3) Bustler on the winning concept for the revitalization of Toronto’s Lower Don Lands.
4) Alphabet City on urban public baths. “When the public bath moves into the city, it may frame natural landscapes, as in an indoor wave pool or a Japanese open-air rotenburo, or amplify the elemental qualities that buildings usually try to moderate, such as heat and cold, wet and dry, darkness and light. These urban bath cultures, like the Roman thermae and balnae, Turkish hammam, Japanese sento, and Russian banya, have formed a cornerstone of their cities’ spatial forms and their citizens’ daily rituals.”
5) An apiary on the west site of Chicago.
6) Wikipedia on the River Thames Frost Fairs.
7) The Guardian on damming the Amazon. “The Brazilian government has given the green light to the construction of a controversial hydroelectric dam in the Amazon rainforest that environmentalists and indigenous activists claim will displace indigenous tribes and further damage the Amazon basin.” The Belo Monte Dam will be the third largest hydroelectric dam in the world, behind the Three Gorges Dam in China and the Itaipu Dam shared by Brazil and Paraguay. And according to the BBC News it is one of “at least 70 dams” planned for the Amazon basin.
8) On drive-ins.
9) e360 on rewilding. “A Marshall Plan for the environment, rewilding promotes the expansion of core wilderness areas on a vast scale, the restoration of corridors between them (to fight the “island” effect of isolated parks and protected areas), and the reintroduction or protection of top predators.”
10) BBC News on climate change tours in the Alps using GPS and mobile phones.
Thursday, February 11, 2010
To the ever growing list of computer interfaces now infesting our bodies like viral prosthetic limbs, you can add another, one that's far less arthritic than a keyboard, less prosaic than a tablet/stylus combo, and while without that technolicious sheen of a multi-touch screen is nevertheless as immersive and unconventional as one can get.
And that's mud.
Writes Thomas Gerhardt:
By sloshing, squishing, pulling, punching, etc, in a tub of mud (yes, wet dirt), users control games, simulators, and expressive tools; interacting with a computer in a new, completely organic, way. Born out of a motivation to close the gap between our bodies and the digital world, the Mud Tub frees the traditional computer interaction model of it’s rigidity, allowing humans to use their highly developed sense of touch, and creative thinking skills in a more natural way.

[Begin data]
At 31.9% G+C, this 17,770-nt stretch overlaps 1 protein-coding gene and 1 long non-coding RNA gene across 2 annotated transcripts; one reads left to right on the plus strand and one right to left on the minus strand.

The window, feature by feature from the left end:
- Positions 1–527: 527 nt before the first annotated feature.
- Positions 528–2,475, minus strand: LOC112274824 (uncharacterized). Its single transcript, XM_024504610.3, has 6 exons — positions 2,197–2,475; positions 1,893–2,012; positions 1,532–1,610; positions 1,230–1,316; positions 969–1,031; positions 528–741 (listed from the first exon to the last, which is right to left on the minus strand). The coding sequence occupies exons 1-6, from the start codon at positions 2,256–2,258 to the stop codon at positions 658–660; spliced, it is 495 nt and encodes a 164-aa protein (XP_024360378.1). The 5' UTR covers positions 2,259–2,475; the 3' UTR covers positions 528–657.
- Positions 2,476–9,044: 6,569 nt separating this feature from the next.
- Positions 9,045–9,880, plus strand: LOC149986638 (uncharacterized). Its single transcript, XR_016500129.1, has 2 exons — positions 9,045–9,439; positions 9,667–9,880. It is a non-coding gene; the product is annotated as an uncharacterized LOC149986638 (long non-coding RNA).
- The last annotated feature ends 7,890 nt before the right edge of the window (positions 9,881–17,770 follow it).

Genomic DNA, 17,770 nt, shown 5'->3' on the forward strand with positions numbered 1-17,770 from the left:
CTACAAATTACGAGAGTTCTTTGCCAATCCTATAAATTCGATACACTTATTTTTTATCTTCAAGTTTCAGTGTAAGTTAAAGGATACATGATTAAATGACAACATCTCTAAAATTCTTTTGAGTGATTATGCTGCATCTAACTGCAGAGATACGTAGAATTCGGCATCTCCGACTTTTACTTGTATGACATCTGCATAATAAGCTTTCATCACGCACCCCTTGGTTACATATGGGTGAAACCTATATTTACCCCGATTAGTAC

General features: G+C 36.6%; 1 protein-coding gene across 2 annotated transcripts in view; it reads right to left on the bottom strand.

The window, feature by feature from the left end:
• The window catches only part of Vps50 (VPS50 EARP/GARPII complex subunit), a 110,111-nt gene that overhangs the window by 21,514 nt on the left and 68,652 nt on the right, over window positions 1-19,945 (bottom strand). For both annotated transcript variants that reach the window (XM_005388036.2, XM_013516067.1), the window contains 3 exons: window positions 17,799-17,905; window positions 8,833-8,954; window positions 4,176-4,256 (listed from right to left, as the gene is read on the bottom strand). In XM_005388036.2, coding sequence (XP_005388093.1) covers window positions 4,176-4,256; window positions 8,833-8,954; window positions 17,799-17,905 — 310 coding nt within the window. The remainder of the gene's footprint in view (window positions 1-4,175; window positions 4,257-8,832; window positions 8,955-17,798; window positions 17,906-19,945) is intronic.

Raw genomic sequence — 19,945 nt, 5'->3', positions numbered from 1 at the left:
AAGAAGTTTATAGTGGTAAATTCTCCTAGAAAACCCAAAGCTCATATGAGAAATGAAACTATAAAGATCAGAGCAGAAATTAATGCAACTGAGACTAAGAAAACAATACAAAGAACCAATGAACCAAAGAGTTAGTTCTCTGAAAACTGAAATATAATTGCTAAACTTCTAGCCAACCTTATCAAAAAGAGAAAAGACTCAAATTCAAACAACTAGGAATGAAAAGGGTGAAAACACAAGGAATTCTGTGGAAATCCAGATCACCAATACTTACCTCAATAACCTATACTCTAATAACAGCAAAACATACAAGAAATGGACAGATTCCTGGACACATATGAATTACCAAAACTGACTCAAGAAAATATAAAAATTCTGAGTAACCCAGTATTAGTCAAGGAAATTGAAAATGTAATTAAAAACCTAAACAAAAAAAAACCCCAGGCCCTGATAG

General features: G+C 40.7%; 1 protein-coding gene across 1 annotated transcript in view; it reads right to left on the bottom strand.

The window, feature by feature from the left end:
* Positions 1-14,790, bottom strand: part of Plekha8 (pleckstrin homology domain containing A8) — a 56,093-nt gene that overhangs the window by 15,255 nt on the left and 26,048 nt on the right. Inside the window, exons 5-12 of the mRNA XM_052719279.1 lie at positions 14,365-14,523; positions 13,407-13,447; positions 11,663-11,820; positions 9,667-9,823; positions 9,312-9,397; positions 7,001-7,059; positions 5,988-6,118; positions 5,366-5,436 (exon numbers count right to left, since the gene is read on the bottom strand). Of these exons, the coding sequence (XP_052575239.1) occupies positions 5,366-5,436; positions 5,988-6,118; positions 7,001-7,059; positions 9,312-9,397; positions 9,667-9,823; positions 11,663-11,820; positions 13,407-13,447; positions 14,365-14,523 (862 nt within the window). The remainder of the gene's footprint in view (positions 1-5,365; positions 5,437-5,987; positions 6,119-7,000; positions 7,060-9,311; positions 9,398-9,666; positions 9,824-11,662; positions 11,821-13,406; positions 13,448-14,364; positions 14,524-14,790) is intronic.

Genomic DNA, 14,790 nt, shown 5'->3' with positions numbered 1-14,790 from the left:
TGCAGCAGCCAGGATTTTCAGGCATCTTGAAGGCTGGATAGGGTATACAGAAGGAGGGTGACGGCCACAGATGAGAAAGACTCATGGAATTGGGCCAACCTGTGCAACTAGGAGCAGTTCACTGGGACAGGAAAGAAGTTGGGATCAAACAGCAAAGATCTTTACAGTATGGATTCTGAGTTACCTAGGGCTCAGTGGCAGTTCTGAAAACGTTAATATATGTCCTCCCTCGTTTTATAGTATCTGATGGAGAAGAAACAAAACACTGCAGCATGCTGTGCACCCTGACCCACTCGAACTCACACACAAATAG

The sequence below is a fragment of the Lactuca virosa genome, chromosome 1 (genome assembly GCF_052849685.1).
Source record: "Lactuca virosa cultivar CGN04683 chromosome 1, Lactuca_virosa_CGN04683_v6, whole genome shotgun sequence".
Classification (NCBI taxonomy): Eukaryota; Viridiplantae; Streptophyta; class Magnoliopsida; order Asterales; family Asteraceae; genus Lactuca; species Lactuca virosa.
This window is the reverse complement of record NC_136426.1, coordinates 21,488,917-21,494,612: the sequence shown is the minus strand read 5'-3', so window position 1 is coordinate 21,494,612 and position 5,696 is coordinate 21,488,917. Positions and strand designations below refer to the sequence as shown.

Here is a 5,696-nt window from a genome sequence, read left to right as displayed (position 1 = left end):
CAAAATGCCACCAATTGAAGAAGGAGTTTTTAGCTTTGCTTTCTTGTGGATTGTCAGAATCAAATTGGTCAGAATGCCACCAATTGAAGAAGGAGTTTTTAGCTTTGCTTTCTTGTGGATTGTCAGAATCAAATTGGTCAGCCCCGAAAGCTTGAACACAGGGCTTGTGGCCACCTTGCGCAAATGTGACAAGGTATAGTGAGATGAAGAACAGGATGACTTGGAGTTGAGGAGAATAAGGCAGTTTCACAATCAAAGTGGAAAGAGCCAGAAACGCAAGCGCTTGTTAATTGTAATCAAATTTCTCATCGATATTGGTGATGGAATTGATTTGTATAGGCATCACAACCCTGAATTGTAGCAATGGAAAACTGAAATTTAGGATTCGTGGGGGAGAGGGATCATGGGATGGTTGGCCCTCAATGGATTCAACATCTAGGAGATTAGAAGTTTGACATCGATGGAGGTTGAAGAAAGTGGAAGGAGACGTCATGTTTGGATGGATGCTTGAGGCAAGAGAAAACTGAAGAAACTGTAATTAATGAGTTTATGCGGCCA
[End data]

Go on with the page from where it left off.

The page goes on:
Gerhardt further describes how this interface might work.
Where the Mud Tub differs from [other experimental interfaces] is its use of a richly textured organic substance that takes advantage of human ingenuity and complex sensory ability; pioneering a new open-ended interaction typology where prescriptive goals are centered around states, rather than specific user manipulation. I.e., instead of having a user click a mouse button with their pointer finger, or gesture with two fingers in a specific way, he or she is simply asked to create a state in the Mud Tub surface, which can be accomplished in any manner of ways, including digging, molding, pressing, piling, etc. This creates a “buffer” between physical user action and digital result that allows for user improvisation and makes the system inherently adaptable.
So can we soon tweet by playing in the mud? Our tweets will just be gibberish, meaning there won't be much difference from the norm.
When might we expect to be able to go to our neighborhood park, find a patch of wet or merely damp earth, plug in our iPad and update our blog, all the while using the soil for power?
Can we use our (muddy) backyard garden to create a digital 3D model of our next landscape project?
We're reminded here of David Gissen's chapter on mud in his marvelous book Subnature. Mud, he writes, is “a type of unstable ground that must be overcome in the construction of foundations. In the development of modern cities, rather than discussing mud as something wanted or desirable, it was identified as the product of poor drainage and ineffective engineering.” It “signifies a type of failed engineering” and “operates against modern concepts of circulation; it slows the city down like slush.”
[T]he development of ideas about mud is intimately related to the rise of modern economies, industrialization, urbanization, and the birth of the modern state. Mud has run counter to virtually all of these formations. When economic prospects went bad, in a sense, they turned into mud (or dust); urban routes were slowed, and mud infiltrated all manner of economic enterprises, from farms to mines.